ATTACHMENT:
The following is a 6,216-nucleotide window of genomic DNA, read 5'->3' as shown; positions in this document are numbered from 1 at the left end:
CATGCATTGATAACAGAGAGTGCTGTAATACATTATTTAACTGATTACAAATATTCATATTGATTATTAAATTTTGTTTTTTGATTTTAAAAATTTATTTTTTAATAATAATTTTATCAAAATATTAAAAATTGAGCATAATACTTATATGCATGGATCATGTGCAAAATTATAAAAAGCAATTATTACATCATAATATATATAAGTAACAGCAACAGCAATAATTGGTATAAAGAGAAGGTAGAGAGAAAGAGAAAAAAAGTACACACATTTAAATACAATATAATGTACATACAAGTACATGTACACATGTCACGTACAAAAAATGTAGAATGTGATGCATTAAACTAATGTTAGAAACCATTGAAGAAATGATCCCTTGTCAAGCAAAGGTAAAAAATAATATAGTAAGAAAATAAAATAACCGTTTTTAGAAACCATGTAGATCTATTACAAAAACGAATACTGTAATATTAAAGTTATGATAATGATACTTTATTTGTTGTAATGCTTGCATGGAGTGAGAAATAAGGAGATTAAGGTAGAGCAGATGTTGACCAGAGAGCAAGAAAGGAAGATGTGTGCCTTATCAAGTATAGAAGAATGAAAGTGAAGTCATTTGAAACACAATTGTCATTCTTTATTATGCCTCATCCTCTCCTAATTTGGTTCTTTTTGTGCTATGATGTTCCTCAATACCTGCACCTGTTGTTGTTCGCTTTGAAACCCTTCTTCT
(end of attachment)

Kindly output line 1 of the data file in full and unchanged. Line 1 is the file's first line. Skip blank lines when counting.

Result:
The following is a 6,216-nucleotide window of genomic DNA, read 5'->3' as shown; positions in this document are numbered from 1 at the left end: